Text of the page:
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    Better Lovin' Through Biochemistry?

    Bio-Viagra?

    Romance in a Bottle? continued...

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    Morales tells WebMD he knows of three herbals reputed to have sexual stimulation properties, but that only one -- yohimbine -- appears to have any merit. He says that ginkgo biloba and ginseng are also alleged to be sexual stimulants, "but from what I've read in the literature, neither is effective."

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    Unlike most other nonprescription products, yohimbine, derived from an African tree, has been extensively studied, and appears to have a modest effect on erectile function in some men by increasing the flow of blood into the penis and decreasing outflow that can cause the organ to lose rigidity.

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    Morales says he believes yohimbine is effective, but in just a small number of patients. "In patients with severe erectile dysfunction it's a totally useless drug, but patients with modest problems ... tend to respond better," he says.

    Hope Springs Eternal

    When it comes to the question of aphrodisiacs, however, we're on a lot shakier scientific ground. The clinical evidence for the existence of true aphrodisiacs (apart from human hormones) is about as convincing as the proof that Elvis still lives. That hasn't stopped people from trying, though:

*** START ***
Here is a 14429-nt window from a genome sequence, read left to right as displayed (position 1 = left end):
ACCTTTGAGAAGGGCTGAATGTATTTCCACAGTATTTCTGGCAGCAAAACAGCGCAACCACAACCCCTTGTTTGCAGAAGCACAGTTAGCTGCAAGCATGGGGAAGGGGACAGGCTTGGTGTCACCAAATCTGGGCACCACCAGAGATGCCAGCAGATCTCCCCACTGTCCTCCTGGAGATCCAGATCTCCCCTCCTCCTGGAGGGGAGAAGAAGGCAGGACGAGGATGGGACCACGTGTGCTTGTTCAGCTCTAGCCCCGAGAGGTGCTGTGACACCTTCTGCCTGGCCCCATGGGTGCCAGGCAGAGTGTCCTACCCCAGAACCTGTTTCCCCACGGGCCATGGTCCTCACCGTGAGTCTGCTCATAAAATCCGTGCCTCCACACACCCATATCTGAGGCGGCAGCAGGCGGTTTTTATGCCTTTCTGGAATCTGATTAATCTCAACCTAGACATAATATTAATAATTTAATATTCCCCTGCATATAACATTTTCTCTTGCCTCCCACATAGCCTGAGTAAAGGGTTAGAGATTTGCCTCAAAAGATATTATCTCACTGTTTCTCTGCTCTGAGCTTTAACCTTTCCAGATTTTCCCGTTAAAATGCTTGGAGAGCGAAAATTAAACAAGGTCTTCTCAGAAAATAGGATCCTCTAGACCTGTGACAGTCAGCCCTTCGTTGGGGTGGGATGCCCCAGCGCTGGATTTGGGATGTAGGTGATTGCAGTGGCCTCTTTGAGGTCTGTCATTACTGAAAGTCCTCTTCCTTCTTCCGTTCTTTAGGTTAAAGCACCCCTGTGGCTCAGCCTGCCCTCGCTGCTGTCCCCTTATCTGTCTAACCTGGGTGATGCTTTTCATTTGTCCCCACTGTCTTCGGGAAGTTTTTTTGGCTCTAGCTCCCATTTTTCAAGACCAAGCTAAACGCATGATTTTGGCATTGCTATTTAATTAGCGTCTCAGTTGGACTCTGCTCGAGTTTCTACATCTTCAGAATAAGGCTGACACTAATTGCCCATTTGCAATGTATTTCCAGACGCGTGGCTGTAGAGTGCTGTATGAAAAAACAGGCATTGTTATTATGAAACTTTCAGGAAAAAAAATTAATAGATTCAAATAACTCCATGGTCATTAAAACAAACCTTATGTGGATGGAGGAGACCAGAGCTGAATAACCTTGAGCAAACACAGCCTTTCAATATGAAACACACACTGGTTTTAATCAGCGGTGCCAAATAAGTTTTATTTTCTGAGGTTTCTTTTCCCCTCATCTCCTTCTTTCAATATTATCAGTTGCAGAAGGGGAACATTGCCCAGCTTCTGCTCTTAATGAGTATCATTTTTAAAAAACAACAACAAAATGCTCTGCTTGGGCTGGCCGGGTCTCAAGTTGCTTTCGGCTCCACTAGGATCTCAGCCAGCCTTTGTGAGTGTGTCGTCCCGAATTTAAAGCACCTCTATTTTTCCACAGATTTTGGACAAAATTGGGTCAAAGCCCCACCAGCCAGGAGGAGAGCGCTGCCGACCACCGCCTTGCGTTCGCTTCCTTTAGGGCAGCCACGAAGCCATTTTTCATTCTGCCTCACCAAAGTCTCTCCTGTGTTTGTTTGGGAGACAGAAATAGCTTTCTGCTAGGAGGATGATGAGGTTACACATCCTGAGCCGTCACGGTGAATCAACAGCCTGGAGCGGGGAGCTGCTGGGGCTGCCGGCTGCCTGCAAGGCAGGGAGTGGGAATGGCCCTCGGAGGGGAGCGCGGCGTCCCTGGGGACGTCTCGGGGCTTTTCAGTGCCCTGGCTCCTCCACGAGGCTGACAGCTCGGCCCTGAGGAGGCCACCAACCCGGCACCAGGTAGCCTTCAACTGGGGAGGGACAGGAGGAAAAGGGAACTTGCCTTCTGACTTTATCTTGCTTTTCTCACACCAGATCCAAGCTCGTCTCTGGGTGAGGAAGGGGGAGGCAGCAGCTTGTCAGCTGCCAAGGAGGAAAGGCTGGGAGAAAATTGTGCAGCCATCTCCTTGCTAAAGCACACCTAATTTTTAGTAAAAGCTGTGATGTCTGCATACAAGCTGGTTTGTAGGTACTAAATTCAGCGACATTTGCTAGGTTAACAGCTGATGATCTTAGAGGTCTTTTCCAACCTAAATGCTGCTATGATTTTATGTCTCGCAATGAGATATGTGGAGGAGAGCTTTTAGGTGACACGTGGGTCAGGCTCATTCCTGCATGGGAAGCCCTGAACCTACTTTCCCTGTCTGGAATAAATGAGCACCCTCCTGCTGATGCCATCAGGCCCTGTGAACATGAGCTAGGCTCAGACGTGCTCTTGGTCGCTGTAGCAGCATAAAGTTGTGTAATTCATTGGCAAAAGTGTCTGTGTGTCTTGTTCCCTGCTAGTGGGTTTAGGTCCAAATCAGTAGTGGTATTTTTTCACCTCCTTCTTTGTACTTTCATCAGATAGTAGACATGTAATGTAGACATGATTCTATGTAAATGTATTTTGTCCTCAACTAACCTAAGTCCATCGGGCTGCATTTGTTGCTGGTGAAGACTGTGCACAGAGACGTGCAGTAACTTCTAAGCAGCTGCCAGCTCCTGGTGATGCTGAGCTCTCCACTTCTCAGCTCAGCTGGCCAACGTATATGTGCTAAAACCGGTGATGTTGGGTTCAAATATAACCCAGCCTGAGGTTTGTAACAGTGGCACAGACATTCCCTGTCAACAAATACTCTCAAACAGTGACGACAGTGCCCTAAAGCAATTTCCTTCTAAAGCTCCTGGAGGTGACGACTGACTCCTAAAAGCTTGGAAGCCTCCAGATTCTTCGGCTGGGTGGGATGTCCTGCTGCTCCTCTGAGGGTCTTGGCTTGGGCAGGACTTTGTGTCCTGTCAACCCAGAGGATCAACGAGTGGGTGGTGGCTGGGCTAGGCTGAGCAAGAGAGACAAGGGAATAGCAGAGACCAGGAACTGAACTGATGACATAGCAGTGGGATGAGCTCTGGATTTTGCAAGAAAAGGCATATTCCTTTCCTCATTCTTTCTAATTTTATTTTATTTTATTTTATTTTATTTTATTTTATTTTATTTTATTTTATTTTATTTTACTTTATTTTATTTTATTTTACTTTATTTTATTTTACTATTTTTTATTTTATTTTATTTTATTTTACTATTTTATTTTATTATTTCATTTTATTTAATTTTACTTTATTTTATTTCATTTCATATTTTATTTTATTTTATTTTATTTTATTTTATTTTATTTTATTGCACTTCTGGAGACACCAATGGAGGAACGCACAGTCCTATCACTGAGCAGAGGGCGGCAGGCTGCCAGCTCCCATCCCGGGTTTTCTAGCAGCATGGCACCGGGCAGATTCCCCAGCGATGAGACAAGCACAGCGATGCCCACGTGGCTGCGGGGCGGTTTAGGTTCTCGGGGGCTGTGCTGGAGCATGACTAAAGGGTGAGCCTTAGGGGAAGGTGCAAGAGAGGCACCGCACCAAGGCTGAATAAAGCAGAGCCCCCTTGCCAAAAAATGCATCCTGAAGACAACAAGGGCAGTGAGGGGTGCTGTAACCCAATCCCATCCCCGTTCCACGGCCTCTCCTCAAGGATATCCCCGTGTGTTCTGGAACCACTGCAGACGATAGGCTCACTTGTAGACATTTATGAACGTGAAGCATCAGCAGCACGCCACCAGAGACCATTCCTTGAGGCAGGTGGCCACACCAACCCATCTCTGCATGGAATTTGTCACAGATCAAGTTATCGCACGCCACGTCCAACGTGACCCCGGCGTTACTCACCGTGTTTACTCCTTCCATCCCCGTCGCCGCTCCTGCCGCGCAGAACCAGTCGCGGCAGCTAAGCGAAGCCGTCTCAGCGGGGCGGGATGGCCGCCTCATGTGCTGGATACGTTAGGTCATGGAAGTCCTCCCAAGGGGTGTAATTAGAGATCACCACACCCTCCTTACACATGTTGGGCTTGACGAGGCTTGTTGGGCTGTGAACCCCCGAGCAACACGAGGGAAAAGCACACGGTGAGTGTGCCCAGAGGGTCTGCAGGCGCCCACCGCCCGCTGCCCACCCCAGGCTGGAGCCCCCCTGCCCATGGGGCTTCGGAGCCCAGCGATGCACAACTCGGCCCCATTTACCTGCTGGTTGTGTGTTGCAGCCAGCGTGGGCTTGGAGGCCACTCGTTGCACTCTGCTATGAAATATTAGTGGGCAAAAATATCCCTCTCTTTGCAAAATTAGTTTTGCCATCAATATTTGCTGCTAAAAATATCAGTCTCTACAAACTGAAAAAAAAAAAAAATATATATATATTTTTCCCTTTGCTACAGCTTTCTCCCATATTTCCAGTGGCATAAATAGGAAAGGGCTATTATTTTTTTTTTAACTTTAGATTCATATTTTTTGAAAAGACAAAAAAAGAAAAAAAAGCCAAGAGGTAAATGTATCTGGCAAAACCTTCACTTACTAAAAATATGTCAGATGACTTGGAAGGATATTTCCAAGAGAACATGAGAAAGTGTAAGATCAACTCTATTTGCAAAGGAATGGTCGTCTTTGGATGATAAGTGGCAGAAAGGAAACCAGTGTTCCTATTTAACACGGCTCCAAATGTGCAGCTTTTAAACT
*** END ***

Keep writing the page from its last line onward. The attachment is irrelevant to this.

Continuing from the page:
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    Typing the word "aphrodisiac" into a web search results in close to 70,000 hits -- a large number of which point to web pages where some huckster somewhere is trying to make a buck off the nookie challenged among us.

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    Consider the following list, selected from a web site called "Johan's Guide to Aphrodisiacs": alcohol, animal genitalia, animal products, chan su, fruits and nuts, ginkgo, muira puma, onions, oysters, perfume, pine nuts, plants, snake blood, Spanish fly, spices, vegetables.

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    One of the ingredients listed above, a South American herbal derivative called muira puma, has been looked at by a Jacques Waynberg, MD, a French sexologist, who reported in two separate studies that the drug appears to increase libido in about 62% of men who had complained of lack of desire.

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    But for most other alleged aphrodisiacs, those who have lost that lovin' feelin' have to rely on anecdote, rumor, folklore, or superstition, and that can be dangerous to the user or to the others. Spanish fly, for example, a legendary aphrodisiac said to be have been used by the Marquis de Sade prior to an orgy, is a toxic compound made from the dried and crushed bodies of blister beetles found in Southern Europe.

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